Testing rules (and tools)

20 Oct 2011 » Giacomo Tesio

Epic has received some interest in the last weeks (probably becouse of the pending bet with Greg Young).

As previously stated, we really need new developers, and we’d like to lower the effort required to start contributing as much as possible.

However, being a challenging long term project, Epic requires a set of rules to make its codebase both reliable and maintainable.

Marco and I already agreed on such (often subtle but carefully crafted) coding conventions but we have to document them for newcomers.

Indeed each pull request will be reviewed (and discussed, thanks to the wonderful tools that GitHub provides), but it’s easier to build them correctly at first rather than to fix them later.

Full code coverage is not enough

Epic’s development is not test driven.

Development follows a deep analysis that is shared (and discussed) between developers. This helps me (as a dictator :-D) to keep the components coherent with the overall vision.

To keep the framework reliable, we have the released code fully covered by unit tests. Thus, any pull request missing the required tests can not be accepted. Indeed, to reach a 100% code coverage, we have to review the code more and more times, understanding it deeply. These reviews help to early find bugs that we have left behind.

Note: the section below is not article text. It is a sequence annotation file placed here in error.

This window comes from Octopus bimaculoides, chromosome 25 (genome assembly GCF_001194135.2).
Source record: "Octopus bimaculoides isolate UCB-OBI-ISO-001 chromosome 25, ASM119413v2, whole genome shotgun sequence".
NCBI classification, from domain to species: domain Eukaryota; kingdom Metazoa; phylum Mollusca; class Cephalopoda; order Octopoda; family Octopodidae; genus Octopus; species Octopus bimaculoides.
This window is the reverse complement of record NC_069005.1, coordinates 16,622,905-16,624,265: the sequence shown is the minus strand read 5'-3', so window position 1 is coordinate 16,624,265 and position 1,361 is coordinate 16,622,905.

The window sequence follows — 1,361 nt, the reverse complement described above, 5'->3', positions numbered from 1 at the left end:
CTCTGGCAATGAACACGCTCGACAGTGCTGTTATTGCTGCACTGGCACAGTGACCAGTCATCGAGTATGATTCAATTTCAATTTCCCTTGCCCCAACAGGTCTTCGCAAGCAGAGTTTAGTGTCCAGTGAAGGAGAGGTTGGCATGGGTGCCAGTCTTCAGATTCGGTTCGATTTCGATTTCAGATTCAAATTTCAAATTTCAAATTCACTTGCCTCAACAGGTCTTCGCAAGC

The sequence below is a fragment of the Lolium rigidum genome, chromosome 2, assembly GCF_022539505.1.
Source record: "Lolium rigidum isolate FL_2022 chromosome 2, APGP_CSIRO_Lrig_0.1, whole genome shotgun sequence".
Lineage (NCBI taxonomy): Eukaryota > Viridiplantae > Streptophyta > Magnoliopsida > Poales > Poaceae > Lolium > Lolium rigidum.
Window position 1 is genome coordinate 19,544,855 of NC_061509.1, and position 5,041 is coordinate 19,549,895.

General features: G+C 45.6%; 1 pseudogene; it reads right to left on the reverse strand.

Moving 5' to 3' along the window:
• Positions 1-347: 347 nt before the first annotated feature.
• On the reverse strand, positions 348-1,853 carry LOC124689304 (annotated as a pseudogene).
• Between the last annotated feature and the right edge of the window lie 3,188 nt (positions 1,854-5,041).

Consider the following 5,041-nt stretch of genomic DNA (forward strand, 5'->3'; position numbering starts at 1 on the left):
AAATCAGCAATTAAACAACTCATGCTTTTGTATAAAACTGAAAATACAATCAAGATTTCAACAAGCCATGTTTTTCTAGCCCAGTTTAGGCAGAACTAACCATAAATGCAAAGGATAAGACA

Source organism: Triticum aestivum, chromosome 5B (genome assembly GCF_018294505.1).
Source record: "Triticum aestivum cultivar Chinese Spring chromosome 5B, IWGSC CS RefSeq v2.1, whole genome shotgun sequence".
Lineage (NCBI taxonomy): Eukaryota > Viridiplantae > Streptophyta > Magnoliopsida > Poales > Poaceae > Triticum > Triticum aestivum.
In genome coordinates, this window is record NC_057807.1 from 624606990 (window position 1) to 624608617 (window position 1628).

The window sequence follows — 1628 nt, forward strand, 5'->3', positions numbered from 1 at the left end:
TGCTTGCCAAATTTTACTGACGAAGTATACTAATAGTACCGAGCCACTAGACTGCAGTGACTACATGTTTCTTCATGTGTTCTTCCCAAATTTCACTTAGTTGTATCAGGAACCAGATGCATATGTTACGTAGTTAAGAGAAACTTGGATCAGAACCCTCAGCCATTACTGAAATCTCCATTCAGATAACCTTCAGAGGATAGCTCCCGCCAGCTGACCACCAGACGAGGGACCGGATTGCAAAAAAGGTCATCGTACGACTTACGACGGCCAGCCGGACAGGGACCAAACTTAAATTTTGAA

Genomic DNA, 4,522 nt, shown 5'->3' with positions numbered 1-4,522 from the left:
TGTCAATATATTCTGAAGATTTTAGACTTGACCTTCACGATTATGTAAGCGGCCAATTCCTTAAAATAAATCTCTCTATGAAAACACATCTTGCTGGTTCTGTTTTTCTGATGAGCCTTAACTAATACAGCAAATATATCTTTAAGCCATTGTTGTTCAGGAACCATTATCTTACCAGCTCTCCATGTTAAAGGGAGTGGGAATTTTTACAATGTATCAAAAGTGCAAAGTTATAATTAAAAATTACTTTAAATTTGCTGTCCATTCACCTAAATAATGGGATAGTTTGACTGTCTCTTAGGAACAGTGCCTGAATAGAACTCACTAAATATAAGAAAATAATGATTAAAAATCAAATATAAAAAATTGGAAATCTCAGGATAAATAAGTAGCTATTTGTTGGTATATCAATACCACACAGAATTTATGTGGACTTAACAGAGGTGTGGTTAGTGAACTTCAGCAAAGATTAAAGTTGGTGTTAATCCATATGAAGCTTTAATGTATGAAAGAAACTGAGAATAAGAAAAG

A full code coverage, however is not enough. We have to cover behaviours, not just code!

Conventions…

To get used to test behaviours instead of code, we designed a set of conventions for unit tests.

The fixture’s name is that of the class under test followed by “QA” (for quality assurance), while the namespace is that of the class itself.

Tests adhere to the Arrange-Act-Assert style, and their names follow the form Message_Scenario_Assertion:

  • Message is the method (often a command) that is sent to the class under test.
  • Scenario is a description of the preconditions (tipically a semantical description of the arguments).
  • Assertion is a description of the assertion to be expected.

With such conventions, when we name a test, we have to think about the behaviour that it will verify. Moreover, looking at the fixture running, we can read about the tested behaviours (and identify forgotten ones) even when all the lines have been hit.

…and tools

To ease (and force) such convention we wrote two simple code snippets for Visual Studio and MonoDevelop.

A VSI installer is available here for VS users.

Once installed properly, they will be fired typing test or etest (for expected exceptions).

Tests rely on NUnit and Rhino.Mocks (in the version included in the 3rdParties directory). To verify the code coverage we use NCover (and MonoCov, on Linux).

blog comments powered by Disqus